receptor 98 in Figure 2. Mutations are spread along the whole se-
quence but a cluster emerges in the terminal end. All the mutations
are predicted to lead to a PTC resulting in a truncated protein, with
the exception of four missenses (p.(His3399Pro), p.(Arg4789Trp),
p.(His5978Arg), and p.(Thr6044Cys)). It can be noted that as in the
majority of other Usher genes, the spectrum of pathological muta-
tions in GPR98 encompasses all possible type of DNA/RNA/protein
alterations, including at the DNA level: substitutions, small and large
deletions and duplications, alterations of splicing of the pre-mRNA
due to exonic or intronic mutations, creation of PTC and missense.
Again, as in the other genes (with maybe the exception of USH2A
c.2299delG), no major recurrent mutations have been identified.
These observations on 36 kb of DNA sequence, spread among
the 600 kb of the gene, show again the complexity of the evolution
of the DNA molecule, which modifies itself using various mecha-
nisms occurring by chance which can sometimes lead to devastating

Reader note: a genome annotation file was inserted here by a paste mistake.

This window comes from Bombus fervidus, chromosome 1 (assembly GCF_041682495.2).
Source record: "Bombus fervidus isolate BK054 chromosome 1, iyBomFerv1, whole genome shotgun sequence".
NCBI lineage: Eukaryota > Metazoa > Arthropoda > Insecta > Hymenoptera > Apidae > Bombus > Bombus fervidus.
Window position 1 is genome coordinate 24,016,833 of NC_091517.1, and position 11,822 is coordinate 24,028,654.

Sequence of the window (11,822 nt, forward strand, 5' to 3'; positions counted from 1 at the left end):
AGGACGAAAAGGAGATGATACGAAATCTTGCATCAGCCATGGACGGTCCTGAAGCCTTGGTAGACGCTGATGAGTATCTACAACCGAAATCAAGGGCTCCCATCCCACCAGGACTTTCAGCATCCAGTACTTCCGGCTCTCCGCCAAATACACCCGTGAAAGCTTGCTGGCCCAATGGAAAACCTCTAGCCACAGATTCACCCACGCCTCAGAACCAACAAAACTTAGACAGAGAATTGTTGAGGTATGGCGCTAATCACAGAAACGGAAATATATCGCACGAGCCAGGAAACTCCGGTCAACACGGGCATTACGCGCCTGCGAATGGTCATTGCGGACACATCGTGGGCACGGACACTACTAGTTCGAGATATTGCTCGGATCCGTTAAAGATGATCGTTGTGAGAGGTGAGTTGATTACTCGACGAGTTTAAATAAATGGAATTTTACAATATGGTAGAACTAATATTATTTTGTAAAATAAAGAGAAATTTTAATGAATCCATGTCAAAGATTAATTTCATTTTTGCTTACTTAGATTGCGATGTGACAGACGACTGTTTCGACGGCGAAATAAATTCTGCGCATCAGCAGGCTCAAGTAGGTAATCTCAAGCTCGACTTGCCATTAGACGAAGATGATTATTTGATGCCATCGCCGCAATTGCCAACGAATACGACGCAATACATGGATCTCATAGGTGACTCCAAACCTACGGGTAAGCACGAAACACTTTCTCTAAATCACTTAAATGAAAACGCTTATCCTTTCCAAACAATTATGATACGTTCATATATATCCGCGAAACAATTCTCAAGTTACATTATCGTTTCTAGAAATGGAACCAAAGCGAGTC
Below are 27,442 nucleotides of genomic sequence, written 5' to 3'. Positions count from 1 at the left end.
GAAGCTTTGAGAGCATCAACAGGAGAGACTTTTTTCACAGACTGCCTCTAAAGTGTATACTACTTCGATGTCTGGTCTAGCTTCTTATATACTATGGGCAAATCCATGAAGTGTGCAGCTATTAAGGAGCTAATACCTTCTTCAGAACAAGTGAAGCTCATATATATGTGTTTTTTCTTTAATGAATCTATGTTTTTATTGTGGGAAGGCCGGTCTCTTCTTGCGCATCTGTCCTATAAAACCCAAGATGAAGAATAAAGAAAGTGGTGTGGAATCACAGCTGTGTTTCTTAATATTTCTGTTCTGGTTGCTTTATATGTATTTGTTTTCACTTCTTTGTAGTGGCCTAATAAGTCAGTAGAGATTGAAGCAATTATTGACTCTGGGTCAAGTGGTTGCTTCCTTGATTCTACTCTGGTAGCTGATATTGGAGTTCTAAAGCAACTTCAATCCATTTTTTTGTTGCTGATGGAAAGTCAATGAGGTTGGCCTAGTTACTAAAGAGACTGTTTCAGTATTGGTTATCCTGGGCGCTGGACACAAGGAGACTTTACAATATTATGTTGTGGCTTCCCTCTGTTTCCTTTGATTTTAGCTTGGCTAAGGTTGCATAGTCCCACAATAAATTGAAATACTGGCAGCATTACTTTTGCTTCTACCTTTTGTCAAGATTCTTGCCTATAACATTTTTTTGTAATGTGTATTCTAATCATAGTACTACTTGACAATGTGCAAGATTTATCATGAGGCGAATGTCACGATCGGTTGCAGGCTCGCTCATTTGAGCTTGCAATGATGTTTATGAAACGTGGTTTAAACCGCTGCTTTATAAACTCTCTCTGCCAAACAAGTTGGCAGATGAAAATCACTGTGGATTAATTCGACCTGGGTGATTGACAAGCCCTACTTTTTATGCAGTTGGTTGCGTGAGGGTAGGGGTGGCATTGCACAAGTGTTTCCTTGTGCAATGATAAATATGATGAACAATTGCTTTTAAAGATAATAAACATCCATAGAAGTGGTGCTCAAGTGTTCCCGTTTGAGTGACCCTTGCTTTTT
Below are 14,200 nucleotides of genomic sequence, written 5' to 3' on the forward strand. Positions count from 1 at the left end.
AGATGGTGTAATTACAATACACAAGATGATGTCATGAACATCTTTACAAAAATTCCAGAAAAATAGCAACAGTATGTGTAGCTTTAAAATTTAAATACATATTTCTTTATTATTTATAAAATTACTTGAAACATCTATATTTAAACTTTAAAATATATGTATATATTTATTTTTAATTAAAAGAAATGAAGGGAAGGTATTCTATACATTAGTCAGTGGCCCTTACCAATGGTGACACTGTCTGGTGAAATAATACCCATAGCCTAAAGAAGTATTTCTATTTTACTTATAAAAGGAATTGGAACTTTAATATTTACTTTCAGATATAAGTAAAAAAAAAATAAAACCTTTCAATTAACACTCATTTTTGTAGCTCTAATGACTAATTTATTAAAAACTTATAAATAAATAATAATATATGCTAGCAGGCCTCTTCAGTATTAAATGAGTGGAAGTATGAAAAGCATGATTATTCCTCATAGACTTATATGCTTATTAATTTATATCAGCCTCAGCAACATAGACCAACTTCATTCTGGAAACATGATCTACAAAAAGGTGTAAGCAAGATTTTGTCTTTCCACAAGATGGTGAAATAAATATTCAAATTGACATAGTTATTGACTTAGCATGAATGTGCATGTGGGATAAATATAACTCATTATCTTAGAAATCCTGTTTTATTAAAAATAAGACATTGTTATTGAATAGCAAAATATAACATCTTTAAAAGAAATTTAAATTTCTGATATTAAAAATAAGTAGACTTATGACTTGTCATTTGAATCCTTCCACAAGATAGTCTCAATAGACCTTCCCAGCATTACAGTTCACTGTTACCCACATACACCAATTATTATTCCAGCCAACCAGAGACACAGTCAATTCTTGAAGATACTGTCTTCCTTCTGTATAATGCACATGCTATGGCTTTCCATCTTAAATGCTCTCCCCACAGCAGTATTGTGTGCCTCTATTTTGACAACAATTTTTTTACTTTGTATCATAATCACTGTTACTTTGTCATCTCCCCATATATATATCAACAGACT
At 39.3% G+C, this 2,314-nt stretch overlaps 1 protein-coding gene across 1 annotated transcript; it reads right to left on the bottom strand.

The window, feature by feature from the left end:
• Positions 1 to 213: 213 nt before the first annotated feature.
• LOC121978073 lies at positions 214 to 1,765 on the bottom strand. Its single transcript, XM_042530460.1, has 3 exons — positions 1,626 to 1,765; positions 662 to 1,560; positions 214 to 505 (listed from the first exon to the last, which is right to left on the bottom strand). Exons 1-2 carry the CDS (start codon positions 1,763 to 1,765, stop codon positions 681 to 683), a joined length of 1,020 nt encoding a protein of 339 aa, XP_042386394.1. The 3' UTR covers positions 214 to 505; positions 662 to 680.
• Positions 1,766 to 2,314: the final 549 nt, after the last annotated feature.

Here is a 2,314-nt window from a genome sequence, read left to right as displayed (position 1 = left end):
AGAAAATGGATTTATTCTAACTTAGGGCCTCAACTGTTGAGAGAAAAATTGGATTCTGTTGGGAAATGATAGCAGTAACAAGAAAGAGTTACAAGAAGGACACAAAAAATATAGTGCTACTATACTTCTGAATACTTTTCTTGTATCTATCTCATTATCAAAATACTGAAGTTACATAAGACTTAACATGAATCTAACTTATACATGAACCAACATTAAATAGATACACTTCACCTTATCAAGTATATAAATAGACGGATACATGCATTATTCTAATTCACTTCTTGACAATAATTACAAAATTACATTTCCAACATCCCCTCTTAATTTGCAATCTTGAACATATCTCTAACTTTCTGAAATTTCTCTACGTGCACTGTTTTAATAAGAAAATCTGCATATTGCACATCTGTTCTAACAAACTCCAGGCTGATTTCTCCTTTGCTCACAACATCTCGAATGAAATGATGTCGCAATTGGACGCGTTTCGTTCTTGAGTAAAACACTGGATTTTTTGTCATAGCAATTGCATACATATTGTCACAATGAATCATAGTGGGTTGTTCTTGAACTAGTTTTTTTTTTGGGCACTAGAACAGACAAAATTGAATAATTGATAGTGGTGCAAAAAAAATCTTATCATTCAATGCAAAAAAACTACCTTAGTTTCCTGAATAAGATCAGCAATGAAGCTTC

diseases.
Only two mutations, located in the cytoplasmic domain
p.(Ala6216fs)and p.(Thr6244fs), would predict a G protein-coupled
receptor 98 with a functional extracellular domain and a native TM
domain. Because the PDZ binding motif, located in the COOH ex-
tremity, is then lacking in both cases, the resulting mutated proteins
are likely nonfunctional as, if present, are unable to be part of the
interactome.
The mutational spectrum of GPR98 somewhat differs from that
found in USH2A, as pathogenic missense accounts here for 12%
versus 37%. This discrepancy is surprising considering that the two
proteins share general common properties, such as: (i) a large ex-